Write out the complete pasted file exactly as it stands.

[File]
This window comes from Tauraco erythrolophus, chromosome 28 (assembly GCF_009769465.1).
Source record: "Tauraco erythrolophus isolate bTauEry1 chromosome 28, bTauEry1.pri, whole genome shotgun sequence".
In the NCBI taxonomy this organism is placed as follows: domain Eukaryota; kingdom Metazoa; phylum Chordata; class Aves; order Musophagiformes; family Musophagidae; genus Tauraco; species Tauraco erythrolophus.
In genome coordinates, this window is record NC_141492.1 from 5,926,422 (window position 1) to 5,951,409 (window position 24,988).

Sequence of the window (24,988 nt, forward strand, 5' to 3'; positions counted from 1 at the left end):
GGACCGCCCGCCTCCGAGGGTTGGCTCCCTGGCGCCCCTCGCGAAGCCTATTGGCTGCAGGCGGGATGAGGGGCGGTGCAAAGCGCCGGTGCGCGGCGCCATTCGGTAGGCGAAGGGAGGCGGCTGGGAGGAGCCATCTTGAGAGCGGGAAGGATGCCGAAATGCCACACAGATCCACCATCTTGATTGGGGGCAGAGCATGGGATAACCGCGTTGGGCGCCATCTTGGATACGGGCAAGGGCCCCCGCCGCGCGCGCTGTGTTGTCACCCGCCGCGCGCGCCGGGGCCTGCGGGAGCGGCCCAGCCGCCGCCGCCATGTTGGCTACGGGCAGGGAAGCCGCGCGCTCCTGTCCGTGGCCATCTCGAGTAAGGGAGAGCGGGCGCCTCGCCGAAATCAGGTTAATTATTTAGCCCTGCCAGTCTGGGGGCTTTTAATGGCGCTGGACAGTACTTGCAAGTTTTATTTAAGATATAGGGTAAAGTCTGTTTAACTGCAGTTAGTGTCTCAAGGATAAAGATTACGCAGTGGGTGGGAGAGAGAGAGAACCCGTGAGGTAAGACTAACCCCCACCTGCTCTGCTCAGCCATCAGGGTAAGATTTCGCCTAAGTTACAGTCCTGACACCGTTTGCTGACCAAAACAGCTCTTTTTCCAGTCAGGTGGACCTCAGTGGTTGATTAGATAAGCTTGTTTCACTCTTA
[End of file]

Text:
This window comes from Tauraco erythrolophus, chromosome 28 (assembly GCF_009769465.1).
Source record: "Tauraco erythrolophus isolate bTauEry1 chromosome 28, bTauEry1.pri, whole genome shotgun sequence".
In the NCBI taxonomy this organism is placed as follows: domain Eukaryota; kingdom Metazoa; phylum Chordata; class Aves; order Musophagiformes; family Musophagidae; genus Tauraco; species Tauraco erythrolophus.
In genome coordinates, this window is record NC_141492.1 from 5,926,422 (window position 1) to 5,951,409 (window position 24,988).

Sequence of the window (24,988 nt, forward strand, 5' to 3'; positions counted from 1 at the left end):
GGACCGCCCGCCTCCGAGGGTTGGCTCCCTGGCGCCCCTCGCGAAGCCTATTGGCTGCAGGCGGGATGAGGGGCGGTGCAAAGCGCCGGTGCGCGGCGCCATTCGGTAGGCGAAGGGAGGCGGCTGGGAGGAGCCATCTTGAGAGCGGGAAGGATGCCGAAATGCCACACAGATCCACCATCTTGATTGGGGGCAGAGCATGGGATAACCGCGTTGGGCGCCATCTTGGATACGGGCAAGGGCCCCCGCCGCGCGCGCTGTGTTGTCACCCGCCGCGCGCGCCGGGGCCTGCGGGAGCGGCCCAGCCGCCGCCGCCATGTTGGCTACGGGCAGGGAAGCCGCGCGCTCCTGTCCGTGGCCATCTCGAGTAAGGGAGAGCGGGCGCCTCGCCGAAATCAGGTTAATTATTTAGCCCTGCCAGTCTGGGGGCTTTTAATGGCGCTGGACAGTACTTGCAAGTTTTATTTAAGATATAGGGTAAAGTCTGTTTAACTGCAGTTAGTGTCTCAAGGATAAAGATTACGCAGTGGGTGGGAGAGAGAGAGAACCCGTGAGGTAAGACTAACCCCCACCTGCTCTGCTCAGCCATCAGGGTAAGATTTCGCCTAAGTTACAGTCCTGACACCGTTTGCTGACCAAAACAGCTCTTTTTCCAGTCAGGTGGACCTCAGTGGTTGATTAGATAAGCTTGTTTCACTCTTA